Whatever would be a useful number, I am also certain that planting billions can be done in a decentralized manner, even on a personal basis, in the absence of a permanent organization, without resorting to the coercive power of government. Individuals, including schoolchildren, households, clubs, affinity groups, could do it on their own and at their own pace. Billionaire philanthropists would be glad to pay for the saplings, I think. (They would cost about a quarter each, wholesale.) Planting a tree, or two, or three, could easily become the fashionable thing to do. It might morph into a nearly universal ethical obligation, because everyone likes trees. A single family in Brazil planted more than two million trees in eight years.[1]

Globally, there are plenty of vacant lots, urban rooftops, roadside paths, rights-of-way (such as abandoned railroad tracks), and other unused land available for planting. Most of the US, most of Canada, much of South America, most of Australia, and most of Russia are nearly empty. Not all of this land is already covered by forest, and the density of trees could be improved in much of it. Even China, even Japan have mountainous areas unsuitable for agriculture, some not already forested. In some developed, old industrialized countries, such as France, close to major CO2 pollution, former agricultural land is quickly returning to wilderness. (In about 80 years in the 20th century, French forests increased by 50% as a result of the abandonment of agriculturally marginal lands. {B. Cinotti, Évolution des surfaces boisées en France: proposition de reconstitution depuis le début du XIXe siècle [1996].) Spontaneous reforestation in such areas could simply be helped along by volunteer actions. The same is true for other parts of Europe. Remember that if HCC is really global, trees planted anywhere at all are somewhat helpful. We might also try to open a worldwide subscription, a vast GoFundMe to purchase and maintain more expensive nut and fruit-bearing trees. NGOs could give them outright to villagers in the Sahel without otherwise intruding in local affairs. This enterprise would get us a two for one: less CO2 globally, and a rampart against further desertification locally.

My own skepticism about the HCC narrative would not prevent me from subscribing to such pleasant, optimistic, and joyful endeavors. (I would hope there would be a humble “Delacroix Grove” somewhere, of course.)

It’s a mystery, unless some other agenda than saving the planet is involved here.

I raise the idea of planting trees because we have now nearly forgotten that CO2 is also plant food. It’s common knowledge and (as far as I understand) still undisputed that trees can consume large quantities of CO2. Strangely, I almost never hear this fact mentioned anywhere in my casual, haphazard following of diverse media. The only time in several years when I have come across the idea that rising temperatures and especially rising CO2 levels are both separately beneficial to plant food production was in an item apparently smuggled into the pages of a small (circulation 45,000) conservative weekly, the Washington Examiner. (“Scientists: CO2 the ‘miracle molecule’ key to feeding the world,” February 26, 2019.)

It’s a mystery why the kind of proposal exemplified by my tree planting scenario has not already been pushed vigorously. I am thinking of the likes of National Geographic, which never publishes a single issue lacking some sort of catastrophic climate prediction. It’s a mystery, unless some other agenda than saving the planet is involved here, or unless climate change is relevant to something else, something I can only guess at. The list of potential nongovernmental remedies to increasing CO2 emissions appears endless to me. Why doesn’t it seem to occur to Green activists? Aren’t they interested in innocent, painless, heartwarming, noncoercive solutions with little potential to induce poverty?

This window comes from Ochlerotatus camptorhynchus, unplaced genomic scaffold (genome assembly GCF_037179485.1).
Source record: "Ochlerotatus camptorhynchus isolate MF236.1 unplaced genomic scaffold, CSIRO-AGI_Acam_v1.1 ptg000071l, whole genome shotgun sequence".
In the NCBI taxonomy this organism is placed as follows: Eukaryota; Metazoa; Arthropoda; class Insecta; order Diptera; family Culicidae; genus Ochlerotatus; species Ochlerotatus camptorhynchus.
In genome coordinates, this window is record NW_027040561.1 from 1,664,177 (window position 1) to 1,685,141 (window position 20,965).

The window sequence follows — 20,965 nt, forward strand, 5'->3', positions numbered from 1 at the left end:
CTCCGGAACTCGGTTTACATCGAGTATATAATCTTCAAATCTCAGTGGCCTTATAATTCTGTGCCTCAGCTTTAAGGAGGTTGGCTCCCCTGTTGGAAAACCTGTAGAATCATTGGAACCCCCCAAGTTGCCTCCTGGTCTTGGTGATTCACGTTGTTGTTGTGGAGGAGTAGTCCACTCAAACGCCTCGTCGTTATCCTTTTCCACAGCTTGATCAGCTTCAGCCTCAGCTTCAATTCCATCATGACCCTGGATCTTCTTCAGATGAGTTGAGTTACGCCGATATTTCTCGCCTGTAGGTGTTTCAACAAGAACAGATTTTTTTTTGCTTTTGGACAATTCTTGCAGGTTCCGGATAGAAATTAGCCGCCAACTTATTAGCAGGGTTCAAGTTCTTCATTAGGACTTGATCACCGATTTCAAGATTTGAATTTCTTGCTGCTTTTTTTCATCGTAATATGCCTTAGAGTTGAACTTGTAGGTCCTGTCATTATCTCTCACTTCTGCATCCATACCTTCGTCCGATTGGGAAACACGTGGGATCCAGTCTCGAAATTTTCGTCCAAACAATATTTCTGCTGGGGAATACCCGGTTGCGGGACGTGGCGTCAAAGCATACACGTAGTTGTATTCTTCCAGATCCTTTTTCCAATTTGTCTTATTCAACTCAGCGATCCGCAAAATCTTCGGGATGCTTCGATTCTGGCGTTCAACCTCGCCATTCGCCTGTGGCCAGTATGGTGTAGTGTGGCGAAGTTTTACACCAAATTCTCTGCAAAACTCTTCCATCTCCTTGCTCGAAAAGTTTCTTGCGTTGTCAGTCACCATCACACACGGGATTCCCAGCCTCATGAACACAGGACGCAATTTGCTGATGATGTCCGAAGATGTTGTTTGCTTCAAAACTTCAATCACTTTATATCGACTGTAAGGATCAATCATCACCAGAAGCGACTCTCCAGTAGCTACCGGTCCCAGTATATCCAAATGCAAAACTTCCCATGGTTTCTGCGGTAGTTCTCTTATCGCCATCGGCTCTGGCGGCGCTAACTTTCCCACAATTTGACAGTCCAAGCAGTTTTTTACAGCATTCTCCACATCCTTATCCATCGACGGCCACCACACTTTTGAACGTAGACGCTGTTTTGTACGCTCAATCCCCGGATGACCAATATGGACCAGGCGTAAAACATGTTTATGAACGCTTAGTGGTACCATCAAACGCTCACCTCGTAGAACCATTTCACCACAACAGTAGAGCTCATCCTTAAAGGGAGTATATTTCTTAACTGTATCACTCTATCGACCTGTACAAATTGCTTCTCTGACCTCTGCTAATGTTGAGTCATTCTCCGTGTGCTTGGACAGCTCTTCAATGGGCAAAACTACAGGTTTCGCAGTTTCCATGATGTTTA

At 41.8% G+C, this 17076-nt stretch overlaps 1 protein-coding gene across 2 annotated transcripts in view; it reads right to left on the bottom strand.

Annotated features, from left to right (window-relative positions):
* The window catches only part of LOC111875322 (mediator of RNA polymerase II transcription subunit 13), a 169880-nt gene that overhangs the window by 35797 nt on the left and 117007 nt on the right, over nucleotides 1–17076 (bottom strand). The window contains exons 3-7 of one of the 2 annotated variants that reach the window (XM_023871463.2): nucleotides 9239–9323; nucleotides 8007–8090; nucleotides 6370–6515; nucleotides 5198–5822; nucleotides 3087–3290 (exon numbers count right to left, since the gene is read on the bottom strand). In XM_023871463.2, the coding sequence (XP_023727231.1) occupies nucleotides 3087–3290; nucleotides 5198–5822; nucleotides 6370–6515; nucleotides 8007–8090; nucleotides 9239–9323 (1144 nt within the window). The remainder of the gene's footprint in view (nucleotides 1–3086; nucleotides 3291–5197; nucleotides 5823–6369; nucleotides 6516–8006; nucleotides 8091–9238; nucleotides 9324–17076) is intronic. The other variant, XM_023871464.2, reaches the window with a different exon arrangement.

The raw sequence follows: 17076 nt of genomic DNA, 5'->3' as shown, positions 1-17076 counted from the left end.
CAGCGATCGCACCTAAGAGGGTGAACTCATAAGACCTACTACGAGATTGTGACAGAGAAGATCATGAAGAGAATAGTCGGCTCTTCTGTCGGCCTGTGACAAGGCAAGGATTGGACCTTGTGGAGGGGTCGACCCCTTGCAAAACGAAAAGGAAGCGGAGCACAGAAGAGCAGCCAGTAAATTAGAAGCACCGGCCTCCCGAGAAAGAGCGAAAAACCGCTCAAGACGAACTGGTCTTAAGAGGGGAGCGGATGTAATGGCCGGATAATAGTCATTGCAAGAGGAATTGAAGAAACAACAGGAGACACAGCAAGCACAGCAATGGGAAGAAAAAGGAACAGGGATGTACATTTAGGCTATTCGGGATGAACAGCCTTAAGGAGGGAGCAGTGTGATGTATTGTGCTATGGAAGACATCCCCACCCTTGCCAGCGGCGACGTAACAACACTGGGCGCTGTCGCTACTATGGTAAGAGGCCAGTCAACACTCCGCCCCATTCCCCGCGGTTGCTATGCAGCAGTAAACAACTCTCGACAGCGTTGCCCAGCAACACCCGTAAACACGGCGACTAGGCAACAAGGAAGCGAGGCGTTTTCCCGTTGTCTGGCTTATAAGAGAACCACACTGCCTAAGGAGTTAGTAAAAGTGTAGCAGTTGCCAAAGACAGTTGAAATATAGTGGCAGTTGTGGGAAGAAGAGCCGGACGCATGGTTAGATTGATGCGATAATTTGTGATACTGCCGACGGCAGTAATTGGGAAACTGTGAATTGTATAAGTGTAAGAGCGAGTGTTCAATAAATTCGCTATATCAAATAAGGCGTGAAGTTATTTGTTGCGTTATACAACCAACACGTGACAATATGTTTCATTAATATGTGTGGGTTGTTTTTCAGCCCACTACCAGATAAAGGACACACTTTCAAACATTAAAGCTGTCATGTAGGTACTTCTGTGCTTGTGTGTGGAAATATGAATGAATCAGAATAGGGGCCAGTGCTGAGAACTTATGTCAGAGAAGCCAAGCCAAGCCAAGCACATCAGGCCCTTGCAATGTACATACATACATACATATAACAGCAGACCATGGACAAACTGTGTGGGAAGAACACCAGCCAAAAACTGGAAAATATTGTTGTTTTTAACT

What’s Going On?

Of course, I have been asking myself what accounts for the viciousness, the ludicrousness, the gobbledygook, the inconsistencies, the bad faith, and the plain deceitfulness, which the social movement that has grown around the HCC narrative demonstrates so frequently. The attachment to bad scientific presentation and, to some extent, to bad scientific practice by those who ought to know better perplexed me for a long time.

For several years, I told myself that the Green opinion current was made up of amiable, foo-foo headed treehuggers, plus some disappointed or disoriented leftists. When they started to make demands that governments should impose big, significant restrictions on nonbelievers — on everyone, indeed — I thought they would eventually go away. I scoffed at Al Gore’s crude, mendacious movie An Inconvenient Truth. But some around me treated it with complete seriousness. As the Green voices became increasingly shrill, I began to get a sense of déjà vu. I realized little by little that I had been there before, perhaps even twice.

Aren’t they interested in innocent, painless, heartwarming, noncoercive solutions with little potential to induce poverty?

When I was growing up in France, in the ’40s and ’50s, the French Communist Party regularly pulled more than 20% of the votes in legislative elections. It was always the first, second, or third largest party. Communist leaders were everywhere in the newspaper and on the radio. My family’s aspiring middle-class apartment block was next to a blue-collar block where everyone was a Communist, a fellow traveler, or else kept quiet. Of course, I went to elementary school with children from that block and I knew some of their parents. Truth be told, in many ways they were similar to people in my more familiar Catholic environment: most of the Communists lived by faith alone. Looking back on them, it seems to me that eight out of ten Communists were naive True Believers (I use the words as Eric Hoffer did in his book by that title [1951]), vaguely hoping for a better life and for abstractly defined “social justice” They put their faith in Comrade Stalin, and in his dwarfish deputies in their own country. The cult of personality was out in the open, unabashed, and it borrowed openly from familiar forms of religious devoutness. (Some of my neighbors even lowered their voices piously when they mentioned His name.) They thought that soon, very soon, France would become a fair society, as the Soviet Union already was.